Photographer and Humanist.
Edited by Louise Baring.
224 pp., 100 tritone illustrations, 7¼x10".
Emmy Andriesse (1914 - 1953) is one of the most important 20th
century women photographers, best known for her unforgettable
portrayal of Amsterdam's Hunger Winter of 1944 - 1945, now
emblematic of civilian suffering during the Second World War.
Andriesse was born into a liberal Dutch Jewish family. She was
trained at the Royal Academy of Art in The Hague under the aegis of
Gerrit Kiljan and Paul Schuitema, who pioneered the 'New
Photography', based on Bauhaus principles - as well as encouraging
students to experiment with its role as a documentary medium.
Her rigorous yet sensitive approach enabled Andriesse to produce
images of extraordinary poetic power, while her versatile fashion,
documentary, portrait and landscape photographs reveal her curiosity
about her fellow human beings and sense of beauty in the world
around her. She used her quick perception to capture everyday life,
often emphasizing a specific aspect to lend strength to her
compositions: cyclists pedalling into an oblong of sunlight on a
cobbled street; the diagonal of a woman's bare legs stretched out on
a beach, the sand rippled by the ebbing tide; three fishermen dwarfed
by a giant net slicing across the foreground, or a blonde-haired
Amsterdam teenager powdered with falling snow, as he clutches his
sledge on his way to the frozen canals.
Her image of three fishermen behind a net, taken in 1940, just before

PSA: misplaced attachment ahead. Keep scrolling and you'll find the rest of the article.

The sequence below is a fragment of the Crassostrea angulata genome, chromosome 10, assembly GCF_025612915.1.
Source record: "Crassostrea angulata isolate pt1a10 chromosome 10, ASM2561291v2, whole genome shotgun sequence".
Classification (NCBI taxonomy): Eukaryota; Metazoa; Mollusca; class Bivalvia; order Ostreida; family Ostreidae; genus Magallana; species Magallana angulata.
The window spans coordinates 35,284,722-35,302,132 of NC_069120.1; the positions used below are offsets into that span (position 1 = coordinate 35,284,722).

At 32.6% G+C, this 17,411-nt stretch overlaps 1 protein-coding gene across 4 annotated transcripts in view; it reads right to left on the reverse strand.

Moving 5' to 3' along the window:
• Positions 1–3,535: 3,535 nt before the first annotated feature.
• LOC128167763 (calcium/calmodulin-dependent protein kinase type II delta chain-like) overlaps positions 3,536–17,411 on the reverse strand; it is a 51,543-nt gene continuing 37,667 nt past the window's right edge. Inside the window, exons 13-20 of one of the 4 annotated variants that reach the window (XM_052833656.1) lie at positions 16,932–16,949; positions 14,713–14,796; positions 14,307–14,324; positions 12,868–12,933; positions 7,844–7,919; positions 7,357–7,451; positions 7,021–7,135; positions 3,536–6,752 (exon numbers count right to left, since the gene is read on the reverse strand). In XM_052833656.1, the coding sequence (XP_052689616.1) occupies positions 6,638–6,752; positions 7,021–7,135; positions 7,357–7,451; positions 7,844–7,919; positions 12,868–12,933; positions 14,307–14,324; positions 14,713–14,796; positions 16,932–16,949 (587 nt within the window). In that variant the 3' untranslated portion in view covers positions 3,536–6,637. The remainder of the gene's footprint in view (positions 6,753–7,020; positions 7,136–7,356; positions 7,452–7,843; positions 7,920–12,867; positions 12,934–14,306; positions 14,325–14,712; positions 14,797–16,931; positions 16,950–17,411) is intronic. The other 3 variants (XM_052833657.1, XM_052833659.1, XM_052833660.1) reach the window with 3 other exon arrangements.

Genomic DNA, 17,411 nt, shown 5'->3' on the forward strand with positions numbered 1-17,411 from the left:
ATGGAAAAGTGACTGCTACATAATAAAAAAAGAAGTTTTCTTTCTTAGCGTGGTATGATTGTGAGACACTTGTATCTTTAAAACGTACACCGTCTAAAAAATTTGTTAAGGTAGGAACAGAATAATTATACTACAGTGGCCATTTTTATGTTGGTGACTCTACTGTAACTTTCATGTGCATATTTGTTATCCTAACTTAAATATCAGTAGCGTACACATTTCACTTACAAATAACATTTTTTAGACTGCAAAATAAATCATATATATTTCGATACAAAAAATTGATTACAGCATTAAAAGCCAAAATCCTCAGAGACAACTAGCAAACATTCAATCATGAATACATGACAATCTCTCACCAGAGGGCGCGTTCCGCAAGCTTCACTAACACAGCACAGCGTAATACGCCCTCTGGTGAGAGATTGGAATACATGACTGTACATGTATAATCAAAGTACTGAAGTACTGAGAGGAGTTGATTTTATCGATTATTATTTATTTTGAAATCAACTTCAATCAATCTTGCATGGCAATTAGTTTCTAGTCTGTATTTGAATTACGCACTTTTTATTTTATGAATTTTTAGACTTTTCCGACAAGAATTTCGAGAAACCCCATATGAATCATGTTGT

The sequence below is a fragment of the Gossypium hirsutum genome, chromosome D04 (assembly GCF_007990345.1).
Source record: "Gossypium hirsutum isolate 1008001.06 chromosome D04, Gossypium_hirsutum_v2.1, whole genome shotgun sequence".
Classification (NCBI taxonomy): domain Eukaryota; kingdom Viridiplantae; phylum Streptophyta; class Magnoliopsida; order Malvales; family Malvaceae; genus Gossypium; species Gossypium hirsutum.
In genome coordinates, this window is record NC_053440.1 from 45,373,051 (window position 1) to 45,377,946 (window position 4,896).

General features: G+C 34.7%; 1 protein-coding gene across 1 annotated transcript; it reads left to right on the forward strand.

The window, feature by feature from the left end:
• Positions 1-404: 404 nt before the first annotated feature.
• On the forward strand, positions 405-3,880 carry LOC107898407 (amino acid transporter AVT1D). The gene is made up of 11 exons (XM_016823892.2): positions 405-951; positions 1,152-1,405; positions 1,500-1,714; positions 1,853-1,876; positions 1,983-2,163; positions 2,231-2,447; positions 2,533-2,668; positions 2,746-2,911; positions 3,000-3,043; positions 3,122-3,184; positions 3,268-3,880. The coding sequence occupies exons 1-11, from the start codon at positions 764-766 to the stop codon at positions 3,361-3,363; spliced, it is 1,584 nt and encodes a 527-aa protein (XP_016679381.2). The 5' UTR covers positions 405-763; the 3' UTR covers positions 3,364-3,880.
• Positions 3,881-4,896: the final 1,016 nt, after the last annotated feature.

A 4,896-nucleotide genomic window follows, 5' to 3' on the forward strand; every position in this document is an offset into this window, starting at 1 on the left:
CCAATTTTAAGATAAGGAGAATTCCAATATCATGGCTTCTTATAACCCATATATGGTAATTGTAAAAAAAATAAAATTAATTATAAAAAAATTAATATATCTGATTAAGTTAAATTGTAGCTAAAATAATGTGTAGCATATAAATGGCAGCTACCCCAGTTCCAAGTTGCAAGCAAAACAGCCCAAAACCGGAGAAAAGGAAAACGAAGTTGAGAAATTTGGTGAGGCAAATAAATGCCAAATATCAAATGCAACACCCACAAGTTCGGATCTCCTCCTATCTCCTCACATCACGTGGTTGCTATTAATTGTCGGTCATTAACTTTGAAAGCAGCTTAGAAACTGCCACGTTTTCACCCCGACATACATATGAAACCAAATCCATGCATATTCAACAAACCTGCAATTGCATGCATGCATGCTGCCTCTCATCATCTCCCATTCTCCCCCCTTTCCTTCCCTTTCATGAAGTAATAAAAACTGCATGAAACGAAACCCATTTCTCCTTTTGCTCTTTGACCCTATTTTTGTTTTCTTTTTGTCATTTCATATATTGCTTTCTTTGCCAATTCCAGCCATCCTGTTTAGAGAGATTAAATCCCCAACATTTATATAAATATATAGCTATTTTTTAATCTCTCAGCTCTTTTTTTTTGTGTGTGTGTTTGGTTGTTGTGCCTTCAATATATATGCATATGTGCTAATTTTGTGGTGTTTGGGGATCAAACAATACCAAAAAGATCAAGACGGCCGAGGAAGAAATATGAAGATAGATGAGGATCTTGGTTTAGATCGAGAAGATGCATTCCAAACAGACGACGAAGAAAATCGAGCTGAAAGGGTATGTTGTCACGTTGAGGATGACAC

the German invasion, proved her last published photograph until
after the war. Unable to work, then forced to wear the yellow star, her
life darkened. Her marriage to Dick Elffers, who was from a
protestant family, protected her only for a while. Thus, in early 1943
Andriesse went into hiding. Together with Dick Elffers, she joined the
'artists' resistance' - risky work for which the penalty was execution
- venturing out again only in the final months of the war to document
ordinary lives under exceptional circumstances in the Hunger Winter
- the images that defined her career.
Though she survived the war, Andriesse feared she would die before
she reached forty, like her own mother. It was this premonition that in
part fuelled her eagerness for living, an eagerness for photographing,
seeing, experiencing, suffering, enjoying... reflected in both her varied
choice of subjects and tangled personal life. Andriesse's strength lay
in her ability to combine dramatic intensity with aesthetic rigour,
photographing an astonishing array of subjects during a career that
spanned only seventeen years. Her fourteen thousand-odd negatives
and contact sheets, housed at Leiden University's Print Room, are a
testament to her enormous drive and discipline.